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First reports of robotic surgery for advanced vena cava tumor thrombus due to kidney cancer

Date:
July 30, 2015
Source:
Elsevier
Summary:
Surgery is required when cancer of the kidney causes a Level III thrombus, or clot, to develop in the major vein leading back to the heart. Traditionally this complicated procedure, inferior vena cava (IVC) thrombectomy, is performed using a large open incision, primarily because the vein is often difficult to reach. In a new article, a team of surgeons describe the first cases in which this procedure has been successfully performed robotically, using only seven small incisions and four robotic tools.
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Surgery is required when cancer of the kidney causes a Level III thrombus, or clot, to develop in the major vein leading back to the heart. Traditionally this complicated procedure, inferior vena cava (IVC) thrombectomy, is performed using a large open incision, primarily because the vein is often difficult to reach. In an article published in The Journal of Urology®, a team of surgeons describe the first cases in which this procedure has been successfully performed robotically, using only seven small incisions and four robotic tools.

"Level III IVC tumor thrombectomy for renal cancer is one of the most challenging open urologic oncologic surgeries," explained Inderbir S. Gill, MD, of the USC Institute of Urology, part of Keck Medicine of USC in Los Angeles, CA. "While IVC tumor thrombus occurs in only 4-10% of all patients with otherwise organ-confined kidney cancer, surgery is the only cure. The ability to do this complicated procedure in a minimally invasive way represents a major advancement."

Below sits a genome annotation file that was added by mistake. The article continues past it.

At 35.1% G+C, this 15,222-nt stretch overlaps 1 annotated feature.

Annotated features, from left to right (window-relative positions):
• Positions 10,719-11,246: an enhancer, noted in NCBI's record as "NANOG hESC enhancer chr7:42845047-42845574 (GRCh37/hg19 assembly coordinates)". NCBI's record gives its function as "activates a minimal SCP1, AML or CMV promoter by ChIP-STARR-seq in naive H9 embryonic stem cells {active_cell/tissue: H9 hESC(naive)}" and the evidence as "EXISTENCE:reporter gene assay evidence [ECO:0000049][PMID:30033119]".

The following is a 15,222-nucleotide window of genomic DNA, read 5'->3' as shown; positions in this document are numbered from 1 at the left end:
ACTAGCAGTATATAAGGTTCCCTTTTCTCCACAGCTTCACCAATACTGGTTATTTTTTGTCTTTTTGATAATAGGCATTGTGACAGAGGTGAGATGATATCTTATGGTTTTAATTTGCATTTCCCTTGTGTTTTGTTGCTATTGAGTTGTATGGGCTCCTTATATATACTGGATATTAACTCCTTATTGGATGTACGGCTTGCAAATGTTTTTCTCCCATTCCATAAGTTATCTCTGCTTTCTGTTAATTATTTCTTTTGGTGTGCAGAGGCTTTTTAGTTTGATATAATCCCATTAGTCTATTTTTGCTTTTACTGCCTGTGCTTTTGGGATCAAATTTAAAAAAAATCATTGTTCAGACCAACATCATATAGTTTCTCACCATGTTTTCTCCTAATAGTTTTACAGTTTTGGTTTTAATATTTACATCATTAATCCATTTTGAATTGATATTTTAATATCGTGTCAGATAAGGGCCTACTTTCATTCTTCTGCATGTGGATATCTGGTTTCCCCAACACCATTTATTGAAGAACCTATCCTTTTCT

The authors report on nine patients with renal cancer and Level III thrombi treated with robotic IVC thrombectomy. After about seven months of follow-up, all have survived and eight show no evidence of disease. One patient had a spinal tumor and has since undergone further surgery.

This report also details seven additional robotic surgeries on patients with smaller thrombi (Level II), and compares tumor sizes, operating room times, blood losses, length of hospital stays, and other details for Level III and Level II cases.

Because the surgery involves removal of the thrombus as well as removal of the diseased kidney, the surgeon must remove the clot first to prevent it from breaking off and causing a potentially fatal embolism. This requires many blood vessels to be clamped as shown in the diagram. This diagram also indicates the extent of Levels I, II and III thrombi, and the relative sizes of the obstructions.

"All necessary surgical maneuvers could be performed completely robotically without open conversion or mortality. This demonstration of efficient robotic performance of the challenging vascular, oncologic and reconstructive procedures inherent herein opens the door for major renal, caval, and hepatic robotic surgeries in the future. Although our experience is yet initial, we believe that robotic IVC thrombus surgery has considerable potential for the future," commented Dr. Gill and the team.


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Materials provided by Elsevier. Note: Content may be edited for style and length.


Journal Reference:

  1. Inderbir S. Gill, Charles Metcalfe, Andre Abreu, Vinay Duddalwar, Sameer Chopra, Mark Cunningham, Duraiyah Thangathurai, Osamu Ukimura, Raj Satkunasivam, Andrew Hung, Rocco Papalia, Monish Aron, Mihir Desai, Michele Gallucci. Robotic Level III Inferior Vena Cava Tumor Thrombectomy: the Initial Series. The Journal of Urology, 2015; DOI: 10.1016/j.juro.2015.03.119

Cite This Page:

Elsevier. "First reports of robotic surgery for advanced vena cava tumor thrombus due to kidney cancer." ScienceDaily. ScienceDaily, 30 July 2015. <www.sciencedaily.com/releases/2015/07/150730081151.htm>.
Elsevier. (2015, July 30). First reports of robotic surgery for advanced vena cava tumor thrombus due to kidney cancer. ScienceDaily. Retrieved May 23, 2017 from www.sciencedaily.com/releases/2015/07/150730081151.htm
Elsevier. "First reports of robotic surgery for advanced vena cava tumor thrombus due to kidney cancer." ScienceDaily. www.sciencedaily.com/releases/2015/07/150730081151.htm (accessed May 23, 2017).

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